Tuesday, October 11, 2011
As poetic as cinema is in itself, it can only be enriched by calling on those who scribe verse as a livelihood. In their 2011 releases, two gifted filmmakers, Abbas Kiarostami and Kenneth Lonergan, have done just that.
In Kiarostami's Certified Copy, a character quotes an Iranian poem in a valiant attempt to win an argument with his beloved. In Margaret, a Victorian era poem (which also inspired the film's title) is recited by a high school teacher while the camera lingers on a distressed girl visibly sinking under the weight of her emotional burden.
The poems within these films share something in common: each references the loss of innocence and the burnishing effect of experience by beautifully evoking the imagery of leaves. The two poems and the two films are all inhabited by a bittersweetness. There is a sense of looking in the rearview mirror at life--a sorrowful undercurrent only comforted by the wisdom wrestled away in trade.
Outside of their lovely incorporation of poems, Kiarostami and Lonergan employ discussions of the arts to explore the meaning of human connections, whether it's the couple in Certified Copy fighting over a sculpture or Margaret's mother and daughter at each other's throats over opera.
As testaments to the power and beauty of the medium of film, Certified Copy and Margaret stubbornly refuse to stop inspiring me. May their poems inspire you:
Spring and Fall
By Gerard Manley Hopkins
To a Young Child
Margaret, are you grieving
Over Goldengrove unleaving?
Leaves, like the things of man, you
With your fresh thoughts care for, can you?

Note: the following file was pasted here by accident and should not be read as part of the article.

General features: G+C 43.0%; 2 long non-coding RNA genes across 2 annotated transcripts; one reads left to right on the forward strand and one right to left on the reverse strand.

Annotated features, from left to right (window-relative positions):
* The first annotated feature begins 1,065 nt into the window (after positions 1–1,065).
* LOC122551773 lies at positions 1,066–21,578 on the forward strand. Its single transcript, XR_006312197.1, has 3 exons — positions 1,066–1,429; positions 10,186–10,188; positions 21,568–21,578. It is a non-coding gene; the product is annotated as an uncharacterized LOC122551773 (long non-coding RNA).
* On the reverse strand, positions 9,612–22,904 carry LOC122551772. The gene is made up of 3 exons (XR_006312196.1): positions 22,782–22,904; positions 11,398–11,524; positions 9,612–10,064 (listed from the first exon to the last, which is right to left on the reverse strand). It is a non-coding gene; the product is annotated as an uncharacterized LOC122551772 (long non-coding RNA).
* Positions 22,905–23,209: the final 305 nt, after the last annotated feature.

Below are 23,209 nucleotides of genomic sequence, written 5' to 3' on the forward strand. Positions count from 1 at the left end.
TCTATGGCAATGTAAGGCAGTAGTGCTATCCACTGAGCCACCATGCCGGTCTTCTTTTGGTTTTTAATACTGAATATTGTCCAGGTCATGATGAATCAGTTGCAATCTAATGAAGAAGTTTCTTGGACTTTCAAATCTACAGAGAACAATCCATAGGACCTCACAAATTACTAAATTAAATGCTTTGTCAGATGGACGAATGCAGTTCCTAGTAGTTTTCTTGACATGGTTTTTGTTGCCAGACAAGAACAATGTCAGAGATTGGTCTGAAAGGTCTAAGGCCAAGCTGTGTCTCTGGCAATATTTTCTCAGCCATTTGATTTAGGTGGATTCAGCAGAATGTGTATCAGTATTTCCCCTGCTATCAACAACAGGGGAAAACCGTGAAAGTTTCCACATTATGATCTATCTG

Ah! as the heart grows older
It will come to such sights colder
By and by, nor spare a sigh
Though worlds of wanwood leafmeal lie;
And yet you will weep and know why.
Now no matter, child, the name:
Sorrow's springs are the same.
Nor mouth had, no nor mind, expressed
What heart heard of, ghost guessed:
It is the blight man was born for,
It is Margaret you mourn for
By Mehdi Akhavan Sales
Its sky is embraced tightly
by wet thick coat of clouds.
The leafless garden
is lonely night and day
in a sad innocent silence.
It has rain for an instrument and wind for voice.
Its garment is nakedness,
or if it needs any other garment
it has been woven from golden threads by the wind.
"Let them grow or not grow, anyone anywhere it wants or does not want"
There is not a gardener or a passer-by.
The garden of the hopeless
is not waiting for a spring.
If there is no warm glow in its eyes,
and if no leaf of smile grows on its lips,
who says the leafless garden is not beautiful?
It is telling the story of the hight up in the sky fruits,
which are now buried in the lowly coffin of the soil.
The leafless garden
Its smile is tear and blood.
Forever trotting on its long haired yellow horse in it is,
the king of seasons, Autumn.